Opie’s magical Beatles tour a delight

The boy who was playing young Opie Taylor on the iconic “The Andy Griffith Show” when The Beatles took the world by storm in the mid-1960s has grown up to direct a notable cinematic chronicle of their short-lived days on the road from 1964-1966.

beatles8daysposterPerhaps not wanting to wait until when he’s 64, the 62 year-old Ron Howard’s 95-minute documentary, “The Beatles: Eight Days a Week — The Touring Years,” premieres primarily on Internet entertainment site Hulu.com today, Saturday, Sept. 17, 2016. It’s also in a few select movie theaters around the country but the Hulu HiDef presentation is excellent. (As a side note, the closed captioning option on the Hulu version is of some benefit during some spoken dialogue that is difficult to understand due primarily to thick English accents and poor quality initial recordings, especially at the beginning of the film.)

Although not overtly telling the complete story of The Beatles, the new film that covers specifically those years that The Beatles were on tour can’t help but provide an overview of the story of the Liverpool lads. Few remember that The Beatles only existed as a comet-like band for a mere seven years and played their farewell concert on the roof of their Apple offices and recording studio in London on January 1969, less than five years after their first spectacular appearance in America in February 1964.

After a brief set-up of the band’s formation and release of the first album in 1962, and building popularity in Europe where a line for concert tickets in 1963 extended for a mile, the next 70-minutes focuses on the heady years of the Mop Tops in 1964 – 1965, with some fresh performance and behind-the-scenes footage and an impressive amount in color or very vivid black-and-white.

Howard nicely sets the scene and the mood of the time, with comments and references to the fact that The Beatles were preparing their second album “With the Beatles” at the same time President Kennedy was assassinated in November 1963, and arrived in America a little more than two months later during a period of American history when:

  • The Vietnam War was escalating.
  • The Cold War and the Cuban missile crisis were still causing great unease.
  • The NASA space program in full swing to get man on the moon by 1969.
  • Racial and civil rights issues were sparking protests, riots, and political unrest.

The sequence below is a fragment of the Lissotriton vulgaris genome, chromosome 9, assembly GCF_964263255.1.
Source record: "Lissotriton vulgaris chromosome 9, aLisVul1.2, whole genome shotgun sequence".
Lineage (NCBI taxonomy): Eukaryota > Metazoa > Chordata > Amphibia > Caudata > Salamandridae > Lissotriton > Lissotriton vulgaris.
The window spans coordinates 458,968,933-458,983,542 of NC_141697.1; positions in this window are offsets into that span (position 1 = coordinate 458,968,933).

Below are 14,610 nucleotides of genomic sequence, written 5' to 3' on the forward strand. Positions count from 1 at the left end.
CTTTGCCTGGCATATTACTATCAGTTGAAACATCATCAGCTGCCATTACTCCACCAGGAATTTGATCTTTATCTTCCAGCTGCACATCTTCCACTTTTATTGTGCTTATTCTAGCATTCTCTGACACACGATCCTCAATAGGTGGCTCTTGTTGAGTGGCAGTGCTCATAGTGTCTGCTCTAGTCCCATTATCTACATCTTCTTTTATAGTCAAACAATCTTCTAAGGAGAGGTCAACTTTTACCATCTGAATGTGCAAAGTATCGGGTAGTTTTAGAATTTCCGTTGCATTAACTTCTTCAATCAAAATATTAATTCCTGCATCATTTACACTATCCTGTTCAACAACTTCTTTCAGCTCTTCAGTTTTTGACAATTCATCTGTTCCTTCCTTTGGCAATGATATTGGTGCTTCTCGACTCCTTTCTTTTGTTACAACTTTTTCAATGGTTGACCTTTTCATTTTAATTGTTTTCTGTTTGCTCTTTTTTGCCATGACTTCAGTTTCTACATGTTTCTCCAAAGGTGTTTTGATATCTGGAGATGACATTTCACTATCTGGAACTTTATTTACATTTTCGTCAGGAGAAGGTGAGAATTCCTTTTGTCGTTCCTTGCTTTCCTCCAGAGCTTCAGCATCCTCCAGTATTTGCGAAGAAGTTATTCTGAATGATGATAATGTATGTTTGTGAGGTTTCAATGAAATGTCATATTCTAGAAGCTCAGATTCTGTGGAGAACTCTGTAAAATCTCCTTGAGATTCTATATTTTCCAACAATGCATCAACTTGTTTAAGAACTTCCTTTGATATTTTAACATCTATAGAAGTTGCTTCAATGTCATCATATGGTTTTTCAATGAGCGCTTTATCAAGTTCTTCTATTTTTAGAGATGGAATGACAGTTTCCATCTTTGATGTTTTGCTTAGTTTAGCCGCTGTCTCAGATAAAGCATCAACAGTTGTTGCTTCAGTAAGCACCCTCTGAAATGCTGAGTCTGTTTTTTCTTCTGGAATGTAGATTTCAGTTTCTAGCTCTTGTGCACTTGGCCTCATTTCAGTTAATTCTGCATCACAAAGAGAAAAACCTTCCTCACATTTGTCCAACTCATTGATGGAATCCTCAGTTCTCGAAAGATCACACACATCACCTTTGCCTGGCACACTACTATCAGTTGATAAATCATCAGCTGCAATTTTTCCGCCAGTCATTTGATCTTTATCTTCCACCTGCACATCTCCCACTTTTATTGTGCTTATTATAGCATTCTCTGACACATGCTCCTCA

And the simultaneous seismic events in pop culture were nearly as large:

  • The controversial biting political movie satire about the nuclear bomb, “Dr. Strangelove, or: How I Learned to Stop Worrying and Love the Bomb,” hit theaters just days before The Beatles landed in New York in February 1964.
  • beatlesaliMuhammad Ali was a huge story and would shock the world by winning the world heavyweight championship against Sonny Liston days after The Beatles arrived in America.
  • The first Mustang cars were sold by Ford two months later in April 1964.

Into this environment came The Beatles, with George only 20 years-old, Paul 21, and John and Ringo each 23. They were led by a manager who was all of 27 years-old, Brian Epstein.

It seems incredible that in just the ten days these five British youngsters were in America for the first time, they eclipsed the headlines of all those other news-makers, and would continue to do so for the next several years.

Howard brings this down to a more personal experience level with comments from celebrities like Sigourney Weaver and Whoopi Goldberg, the latter of whom becomes emotional when recalling the effort her mother must have gone through to get two tickets to The Beatles concert for her. She also notes that it was The Beatles who inspired her to have the courage to become her own person.

Another black woman recalls attending The Beatles concert at the Gator Bowl in Jacksonville, Florida in September 1964, the first time she had experienced being at an event where she was allowed to mix (integrate) with white people, and the impact that had on her — officials had planned to segregate the crowd by race but The Beatles decided as a group not to allow it at any of their concerts.

Newly-recorded interviews with surviving Beatles Paul McCartney and Ringo Starr are sprinkled sparingly throughout, intermingled with archival interviews with them and John Lennon and George Harrison.